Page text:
Andy Roddick retires after US Open defeat by Del Potro
- Venue: Flushing Meadows
- Dates: 27 August - 9 September
Coverage: Listen on BBC Radio 5 live sports extra and online; live text commentary on the day's best match
Andy Roddick's illustrious career came to a close with a four-set defeat by Juan Martin del Potro in the fourth round of the US Open on Wednesday.
Home favourite Roddick played his final match on Arthur Ashe Stadium, the court where he enjoyed his biggest success in winning his one major title in 2003.
Seventh seed De Potro won 6-7 (1-7) 7-6 (7-4) 6-2 6-4 to set up a quarter-final meeting with Serbia's Novak Djokovic.
"I've loved every minute of it," said an emotional Roddick.
"I love you guys with all my heart. Hopefully I'll come back to this place someday and see you all again."
The match was held over from Tuesday because of rain and resumed in a first-set tie-break, which 20th seed Roddick won comfortably.
Andy Roddick factfile
1982: Born in Nebraska
2000: Turns pro
2001: Wins first ATP Tour titles in Washington, Houston and Atlanta
2003: Wins US Open and becomes world number one
2004: Hits a then world record 155mph serve
2004: Loses Wimbledon final to Roger Federer
2005: Wins Queen's but loses to Federer in Wimbledon final
2006: Loses to Federer in US Open final
2009: Loses to Federer in Wimbledon final again
2012: Announces retirement
Singles titles: 32
Singles finals: 52
Major titles: 1
Major finals: 5
Overall record: 612-213
Major record: 131-44
Earnings: $20.8m (£13.1m)
However, from the moment 2009 champion Del Potro won the second-set tie-break the Argentine was in complete control.
Roddick saved one match point to huge cheers from a partisan crowd but it was not to be as Del Potro won in three hours and 15 minutes.
Roddick struggled to mask his emotions in the final couple of games and was in floods of tears before he addressed the crowd.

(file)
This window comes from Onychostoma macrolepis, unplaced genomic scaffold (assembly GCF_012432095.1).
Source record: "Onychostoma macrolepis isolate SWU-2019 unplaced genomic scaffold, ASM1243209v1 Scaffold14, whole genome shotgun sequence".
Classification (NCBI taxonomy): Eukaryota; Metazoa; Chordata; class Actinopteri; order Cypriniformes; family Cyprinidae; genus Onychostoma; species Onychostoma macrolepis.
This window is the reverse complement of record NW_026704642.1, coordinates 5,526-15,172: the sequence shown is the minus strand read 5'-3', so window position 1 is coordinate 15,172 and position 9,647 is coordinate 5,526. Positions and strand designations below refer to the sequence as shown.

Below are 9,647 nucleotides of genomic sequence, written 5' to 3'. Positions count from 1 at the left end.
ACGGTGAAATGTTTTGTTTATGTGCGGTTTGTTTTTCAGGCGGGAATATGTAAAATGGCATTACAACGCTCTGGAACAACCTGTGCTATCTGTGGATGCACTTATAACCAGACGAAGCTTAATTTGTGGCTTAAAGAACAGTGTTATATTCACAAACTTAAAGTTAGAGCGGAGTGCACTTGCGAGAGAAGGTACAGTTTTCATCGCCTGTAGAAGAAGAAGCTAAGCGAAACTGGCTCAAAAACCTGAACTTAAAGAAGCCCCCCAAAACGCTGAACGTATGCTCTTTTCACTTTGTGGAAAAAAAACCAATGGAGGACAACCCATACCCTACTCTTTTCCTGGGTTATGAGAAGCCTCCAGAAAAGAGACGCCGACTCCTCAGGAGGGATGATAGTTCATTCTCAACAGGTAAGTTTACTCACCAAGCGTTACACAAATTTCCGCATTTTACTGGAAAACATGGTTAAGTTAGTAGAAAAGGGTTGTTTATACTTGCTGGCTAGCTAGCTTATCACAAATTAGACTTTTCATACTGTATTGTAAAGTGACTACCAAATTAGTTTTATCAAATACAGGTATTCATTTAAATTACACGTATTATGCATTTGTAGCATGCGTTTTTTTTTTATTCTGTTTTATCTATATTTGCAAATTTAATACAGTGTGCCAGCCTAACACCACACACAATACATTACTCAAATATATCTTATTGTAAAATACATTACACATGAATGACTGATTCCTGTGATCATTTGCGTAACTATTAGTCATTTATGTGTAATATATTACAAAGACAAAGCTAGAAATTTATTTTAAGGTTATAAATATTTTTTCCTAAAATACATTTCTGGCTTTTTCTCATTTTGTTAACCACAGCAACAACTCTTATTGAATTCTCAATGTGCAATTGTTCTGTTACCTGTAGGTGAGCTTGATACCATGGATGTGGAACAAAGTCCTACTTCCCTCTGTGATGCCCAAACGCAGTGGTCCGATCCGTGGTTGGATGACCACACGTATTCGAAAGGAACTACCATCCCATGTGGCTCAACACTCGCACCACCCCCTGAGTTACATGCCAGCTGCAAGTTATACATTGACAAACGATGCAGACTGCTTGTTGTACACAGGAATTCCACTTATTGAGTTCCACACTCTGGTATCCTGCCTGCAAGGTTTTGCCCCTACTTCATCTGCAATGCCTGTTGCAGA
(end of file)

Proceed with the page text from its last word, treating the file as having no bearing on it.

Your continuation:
Speaking at the post-match news conference, Roddick said: "It was tough. Once he got up in that match it was a different set of circumstances than my previous matches.
"You start thinking about how real it is. You're thinking about matches you're playing when you're 12, I was thinking about my mom driving me to practice all over the place.
"Then all of a sudden you have to play a point against one of the best players in the world. It certainly was a mixed bag there at the end.
"Playing the last five games was pretty hard. Once I got down a break I could barely look at my box. I don't know what the emotions are. I'm a little overwhelmed right now."
In explaining last week's decision to retire, Roddick cited the physical wear and tear that left him unable to play at the level that took him to five Grand Slam finals, including three losses to Roger Federer at Wimbledon, in 2004 , 2005 and 2009.
He added: "I'm not ignorant to the fact that it's a huge part of me and that I won't miss it, of course I will.
"It was a mighty fine career. Now a new life beckons and Roddick is bound to be a success in whatever field he turns to, which will surely involve talking, a lot of jesting and quite a bit of fidgeting. Good luck, Andy."
"I'm not pretending like there aren't going to be hard days. But I feel pretty settled in the decision and I feel content and happy with it."
Del Potro said: "It was a really tough moment for me and for him also: the last point of his life. The crowd was amazing for both players. I really enjoyed it, but it wasn't easy for me to play.
"He has to enjoy his life and I would like to congratulate him because he made an unbelievable career."
Roddick's retirement means there is no American male currently playing who has won a Grand Slam singles title and it leaves only three American men in the top 50 in the world.